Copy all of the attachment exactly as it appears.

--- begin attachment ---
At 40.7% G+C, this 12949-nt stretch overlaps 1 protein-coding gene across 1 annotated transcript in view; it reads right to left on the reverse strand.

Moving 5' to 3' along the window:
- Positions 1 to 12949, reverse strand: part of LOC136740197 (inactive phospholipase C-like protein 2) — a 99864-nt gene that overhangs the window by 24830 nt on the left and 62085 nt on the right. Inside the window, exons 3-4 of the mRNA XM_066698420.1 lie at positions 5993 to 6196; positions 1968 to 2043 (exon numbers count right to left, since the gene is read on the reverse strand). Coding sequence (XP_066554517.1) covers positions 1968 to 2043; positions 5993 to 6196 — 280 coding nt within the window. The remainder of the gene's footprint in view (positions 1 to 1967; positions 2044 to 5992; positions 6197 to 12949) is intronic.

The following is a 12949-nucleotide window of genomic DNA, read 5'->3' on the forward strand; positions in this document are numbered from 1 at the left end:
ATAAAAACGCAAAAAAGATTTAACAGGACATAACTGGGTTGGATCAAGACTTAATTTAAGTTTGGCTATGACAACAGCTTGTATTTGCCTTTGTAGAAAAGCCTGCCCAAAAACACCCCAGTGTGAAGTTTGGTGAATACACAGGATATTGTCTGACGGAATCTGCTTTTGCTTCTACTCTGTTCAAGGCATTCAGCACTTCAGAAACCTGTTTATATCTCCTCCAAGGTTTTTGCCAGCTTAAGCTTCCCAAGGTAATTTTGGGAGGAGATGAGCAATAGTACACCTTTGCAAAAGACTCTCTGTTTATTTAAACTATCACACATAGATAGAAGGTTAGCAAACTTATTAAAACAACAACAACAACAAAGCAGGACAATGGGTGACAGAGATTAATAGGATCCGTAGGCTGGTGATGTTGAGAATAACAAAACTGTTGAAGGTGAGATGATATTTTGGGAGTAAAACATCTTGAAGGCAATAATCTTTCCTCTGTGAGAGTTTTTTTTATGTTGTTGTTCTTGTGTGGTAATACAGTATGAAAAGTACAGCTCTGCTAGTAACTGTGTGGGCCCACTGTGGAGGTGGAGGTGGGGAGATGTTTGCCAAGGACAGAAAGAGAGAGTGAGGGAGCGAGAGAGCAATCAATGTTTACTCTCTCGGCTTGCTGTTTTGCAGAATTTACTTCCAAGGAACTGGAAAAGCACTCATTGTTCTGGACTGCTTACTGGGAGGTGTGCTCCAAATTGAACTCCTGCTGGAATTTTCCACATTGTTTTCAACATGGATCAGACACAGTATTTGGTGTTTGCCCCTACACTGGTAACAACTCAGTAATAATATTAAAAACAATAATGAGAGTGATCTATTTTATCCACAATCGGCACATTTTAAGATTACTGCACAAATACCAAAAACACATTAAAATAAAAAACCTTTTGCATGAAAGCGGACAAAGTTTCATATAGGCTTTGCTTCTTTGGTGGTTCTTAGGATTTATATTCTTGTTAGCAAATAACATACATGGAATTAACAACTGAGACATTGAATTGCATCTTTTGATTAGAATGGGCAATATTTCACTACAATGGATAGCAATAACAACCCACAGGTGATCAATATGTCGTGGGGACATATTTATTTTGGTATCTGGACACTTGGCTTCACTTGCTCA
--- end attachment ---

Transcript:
At 40.7% G+C, this 12949-nt stretch overlaps 1 protein-coding gene across 1 annotated transcript in view; it reads right to left on the reverse strand.

Moving 5' to 3' along the window:
- Positions 1 to 12949, reverse strand: part of LOC136740197 (inactive phospholipase C-like protein 2) — a 99864-nt gene that overhangs the window by 24830 nt on the left and 62085 nt on the right. Inside the window, exons 3-4 of the mRNA XM_066698420.1 lie at positions 5993 to 6196; positions 1968 to 2043 (exon numbers count right to left, since the gene is read on the reverse strand). Coding sequence (XP_066554517.1) covers positions 1968 to 2043; positions 5993 to 6196 — 280 coding nt within the window. The remainder of the gene's footprint in view (positions 1 to 1967; positions 2044 to 5992; positions 6197 to 12949) is intronic.

The following is a 12949-nucleotide window of genomic DNA, read 5'->3' on the forward strand; positions in this document are numbered from 1 at the left end:
ATAAAAACGCAAAAAAGATTTAACAGGACATAACTGGGTTGGATCAAGACTTAATTTAAGTTTGGCTATGACAACAGCTTGTATTTGCCTTTGTAGAAAAGCCTGCCCAAAAACACCCCAGTGTGAAGTTTGGTGAATACACAGGATATTGTCTGACGGAATCTGCTTTTGCTTCTACTCTGTTCAAGGCATTCAGCACTTCAGAAACCTGTTTATATCTCCTCCAAGGTTTTTGCCAGCTTAAGCTTCCCAAGGTAATTTTGGGAGGAGATGAGCAATAGTACACCTTTGCAAAAGACTCTCTGTTTATTTAAACTATCACACATAGATAGAAGGTTAGCAAACTTATTAAAACAACAACAACAACAAAGCAGGACAATGGGTGACAGAGATTAATAGGATCCGTAGGCTGGTGATGTTGAGAATAACAAAACTGTTGAAGGTGAGATGATATTTTGGGAGTAAAACATCTTGAAGGCAATAATCTTTCCTCTGTGAGAGTTTTTTTTATGTTGTTGTTCTTGTGTGGTAATACAGTATGAAAAGTACAGCTCTGCTAGTAACTGTGTGGGCCCACTGTGGAGGTGGAGGTGGGGAGATGTTTGCCAAGGACAGAAAGAGAGAGTGAGGGAGCGAGAGAGCAATCAATGTTTACTCTCTCGGCTTGCTGTTTTGCAGAATTTACTTCCAAGGAACTGGAAAAGCACTCATTGTTCTGGACTGCTTACTGGGAGGTGTGCTCCAAATTGAACTCCTGCTGGAATTTTCCACATTGTTTTCAACATGGATCAGACACAGTATTTGGTGTTTGCCCCTACACTGGTAACAACTCAGTAATAATATTAAAAACAATAATGAGAGTGATCTATTTTATCCACAATCGGCACATTTTAAGATTACTGCACAAATACCAAAAACACATTAAAATAAAAAACCTTTTGCATGAAAGCGGACAAAGTTTCATATAGGCTTTGCTTCTTTGGTGGTTCTTAGGATTTATATTCTTGTTAGCAAATAACATACATGGAATTAACAACTGAGACATTGAATTGCATCTTTTGATTAGAATGGGCAATATTTCACTACAATGGATAGCAATAACAACCCACAGGTGATCAATATGTCGTGGGGACATATTTATTTTGGTATCTGGACACTTGGCTTCACTTGCTCA